One can truthfully say that web usability and web (digital) accessibility are closely related. But one must also think about the instances when it’s important to distinguish between digital accessibility and usability. One such example concerns preventing discrimination against people living with a disability. Most developers and designers should understand that both accessibility and usability can have somewhat different requirements and standards.
Defining Usability and Digital Accessibility
Web usability is defined as the ease in which users are able to use a website.
And according to the World Wide Web Consortium (W3C) digital accessibility is the means through which “people with disabilities can perceive, understand, navigate, and interact with, and contribute to the web”.
Having web accessibility means that everyone can use it. This means people with all disabilities can access websites. In other words, individuals with disabilities; including but not limited to visual, auditory, physical, speech, cognitive and neurological conditions can easily utilize the web.
Differences of Usability and Digital Accessibility
Sometimes the terms “Usability” and “Web Accessibility” are misused or confused on what they clearly mean. Usability basically shows how easy the system or website is to use. Proper web accessibility, on the other hand, ensures that the web can be accessed by all people regardless of the technology they use or their physical limitations.
Web usability focuses on the user’s characteristics such as: environment, task, and workflow. In the past designers mainly focused on common user characteristics, and may not have included people with disabilities in their research practices. One of the goals of web accessibility is to make the web friendlier for people that have disabilities. Accessibility also can benefit people without disabilities, such as people using mobile devices.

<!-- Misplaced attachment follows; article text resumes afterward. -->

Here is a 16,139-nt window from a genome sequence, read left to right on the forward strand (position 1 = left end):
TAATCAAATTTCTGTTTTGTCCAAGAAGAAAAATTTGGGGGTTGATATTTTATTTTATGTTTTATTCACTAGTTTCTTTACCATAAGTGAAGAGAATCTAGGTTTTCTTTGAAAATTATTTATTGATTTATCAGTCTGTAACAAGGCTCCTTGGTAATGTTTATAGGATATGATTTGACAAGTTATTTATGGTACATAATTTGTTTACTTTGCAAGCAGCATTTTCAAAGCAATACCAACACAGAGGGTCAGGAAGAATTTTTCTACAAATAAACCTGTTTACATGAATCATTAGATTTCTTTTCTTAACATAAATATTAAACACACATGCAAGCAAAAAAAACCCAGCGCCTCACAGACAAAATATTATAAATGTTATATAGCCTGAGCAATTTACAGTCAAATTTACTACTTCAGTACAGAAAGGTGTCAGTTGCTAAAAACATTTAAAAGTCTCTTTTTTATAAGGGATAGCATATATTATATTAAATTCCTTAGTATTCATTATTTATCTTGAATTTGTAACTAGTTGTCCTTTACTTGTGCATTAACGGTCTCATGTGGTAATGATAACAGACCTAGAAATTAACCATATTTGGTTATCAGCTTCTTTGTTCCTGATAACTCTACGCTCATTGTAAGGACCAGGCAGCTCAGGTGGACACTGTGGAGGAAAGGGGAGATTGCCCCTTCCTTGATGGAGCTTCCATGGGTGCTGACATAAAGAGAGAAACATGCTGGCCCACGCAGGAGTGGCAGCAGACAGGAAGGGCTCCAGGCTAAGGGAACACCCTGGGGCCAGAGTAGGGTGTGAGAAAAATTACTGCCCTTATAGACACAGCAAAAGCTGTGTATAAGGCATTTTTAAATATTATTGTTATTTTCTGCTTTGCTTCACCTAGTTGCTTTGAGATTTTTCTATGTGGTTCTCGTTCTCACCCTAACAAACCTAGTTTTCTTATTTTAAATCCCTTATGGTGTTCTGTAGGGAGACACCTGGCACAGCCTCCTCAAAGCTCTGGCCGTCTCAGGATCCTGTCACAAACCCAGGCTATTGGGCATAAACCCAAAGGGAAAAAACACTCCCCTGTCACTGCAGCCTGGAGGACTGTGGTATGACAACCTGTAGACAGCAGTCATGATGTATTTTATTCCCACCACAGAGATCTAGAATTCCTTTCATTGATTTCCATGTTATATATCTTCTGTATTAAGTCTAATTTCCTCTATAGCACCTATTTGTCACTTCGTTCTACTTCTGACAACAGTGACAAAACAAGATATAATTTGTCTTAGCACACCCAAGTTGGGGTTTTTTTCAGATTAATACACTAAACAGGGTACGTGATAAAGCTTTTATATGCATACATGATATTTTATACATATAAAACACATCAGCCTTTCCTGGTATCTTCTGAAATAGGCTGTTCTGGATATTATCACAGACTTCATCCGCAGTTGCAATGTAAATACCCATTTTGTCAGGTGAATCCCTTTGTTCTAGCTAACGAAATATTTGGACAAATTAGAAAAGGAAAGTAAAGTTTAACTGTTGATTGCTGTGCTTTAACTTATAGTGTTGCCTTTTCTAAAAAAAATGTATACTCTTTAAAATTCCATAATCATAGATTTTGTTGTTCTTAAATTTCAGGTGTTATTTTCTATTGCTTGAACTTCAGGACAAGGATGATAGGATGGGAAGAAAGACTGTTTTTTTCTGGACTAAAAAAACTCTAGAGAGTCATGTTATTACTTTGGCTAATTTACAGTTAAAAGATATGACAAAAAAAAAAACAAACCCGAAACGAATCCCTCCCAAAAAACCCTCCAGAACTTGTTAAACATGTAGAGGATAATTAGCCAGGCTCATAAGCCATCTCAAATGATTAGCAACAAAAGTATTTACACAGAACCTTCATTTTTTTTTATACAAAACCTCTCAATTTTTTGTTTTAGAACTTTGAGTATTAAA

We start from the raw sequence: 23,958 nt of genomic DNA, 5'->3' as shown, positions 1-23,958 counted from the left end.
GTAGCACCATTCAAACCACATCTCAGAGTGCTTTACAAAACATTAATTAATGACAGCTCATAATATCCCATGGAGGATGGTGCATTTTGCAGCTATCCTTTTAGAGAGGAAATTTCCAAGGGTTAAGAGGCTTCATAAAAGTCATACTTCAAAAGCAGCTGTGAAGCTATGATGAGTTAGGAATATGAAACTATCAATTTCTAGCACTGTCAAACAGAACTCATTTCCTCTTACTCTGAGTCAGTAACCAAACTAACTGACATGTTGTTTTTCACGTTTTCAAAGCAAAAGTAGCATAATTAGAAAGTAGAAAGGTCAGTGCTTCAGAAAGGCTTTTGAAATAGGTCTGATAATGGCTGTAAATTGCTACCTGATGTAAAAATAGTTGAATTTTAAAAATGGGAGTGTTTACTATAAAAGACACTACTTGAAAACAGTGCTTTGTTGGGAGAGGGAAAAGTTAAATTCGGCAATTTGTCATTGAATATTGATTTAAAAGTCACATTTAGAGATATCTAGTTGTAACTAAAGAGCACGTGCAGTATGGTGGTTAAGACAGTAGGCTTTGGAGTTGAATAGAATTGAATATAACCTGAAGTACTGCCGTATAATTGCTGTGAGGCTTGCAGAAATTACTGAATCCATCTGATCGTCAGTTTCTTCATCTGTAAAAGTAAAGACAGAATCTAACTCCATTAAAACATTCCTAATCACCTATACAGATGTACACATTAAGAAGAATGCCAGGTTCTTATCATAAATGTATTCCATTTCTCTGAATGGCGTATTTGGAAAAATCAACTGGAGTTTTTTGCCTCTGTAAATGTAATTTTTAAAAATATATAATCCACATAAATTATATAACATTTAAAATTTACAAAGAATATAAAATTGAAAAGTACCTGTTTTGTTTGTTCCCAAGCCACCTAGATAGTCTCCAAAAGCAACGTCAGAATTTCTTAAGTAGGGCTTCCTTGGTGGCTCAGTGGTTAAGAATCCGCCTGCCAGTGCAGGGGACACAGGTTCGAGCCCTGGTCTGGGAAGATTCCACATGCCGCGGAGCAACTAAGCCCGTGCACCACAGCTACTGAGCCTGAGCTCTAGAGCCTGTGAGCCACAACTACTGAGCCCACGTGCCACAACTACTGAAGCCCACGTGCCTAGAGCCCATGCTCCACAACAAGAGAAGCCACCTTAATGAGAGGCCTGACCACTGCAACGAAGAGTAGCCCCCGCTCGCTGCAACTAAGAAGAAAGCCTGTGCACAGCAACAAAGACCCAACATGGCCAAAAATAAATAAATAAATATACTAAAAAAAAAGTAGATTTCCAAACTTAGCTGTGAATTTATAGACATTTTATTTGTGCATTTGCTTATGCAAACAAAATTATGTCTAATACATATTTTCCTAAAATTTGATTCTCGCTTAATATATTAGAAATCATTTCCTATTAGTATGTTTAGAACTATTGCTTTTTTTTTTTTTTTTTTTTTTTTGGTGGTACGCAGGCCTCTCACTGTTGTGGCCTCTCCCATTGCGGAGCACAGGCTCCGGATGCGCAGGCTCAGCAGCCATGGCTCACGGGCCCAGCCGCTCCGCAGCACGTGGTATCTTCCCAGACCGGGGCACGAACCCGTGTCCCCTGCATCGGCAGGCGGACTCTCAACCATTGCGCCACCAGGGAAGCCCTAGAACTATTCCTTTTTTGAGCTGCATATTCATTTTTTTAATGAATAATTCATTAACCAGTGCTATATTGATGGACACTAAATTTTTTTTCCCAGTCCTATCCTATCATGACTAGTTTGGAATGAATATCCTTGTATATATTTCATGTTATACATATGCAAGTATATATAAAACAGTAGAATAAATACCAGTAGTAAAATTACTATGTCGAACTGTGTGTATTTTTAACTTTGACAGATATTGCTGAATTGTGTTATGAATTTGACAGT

Key to Digital Accessibility
If designers and developers are looking to improve their websites to better accommodate users with disabilities, it’s best to understand the basic limitations these individuals face, as well as their unique technology needs. It is important to focus on all disability groups (hearing, motor skill, cognitive and sight related). One of the best ways web developers and designers can successfully modify their sites is to get people that are living with disabilities involved with the early designs when making your website or product. They can assist in identifying accessibility issues due to the fact that they encounter them on a daily basis; problems that an automated accessibility evaluation testing software cannot atch.
Digital Accessibility Guidelines
The W3C Web accessibility interactive has a set of accessibility guidelines called Web Content Accessibility Guidelines (WCAG 2.0) that covers all four disability groups. Using these guidelines, will help make websites usable and accessible for everyone. For more information on usability, and digital accessibility check out these articles by WeCo’s Accessibility Team: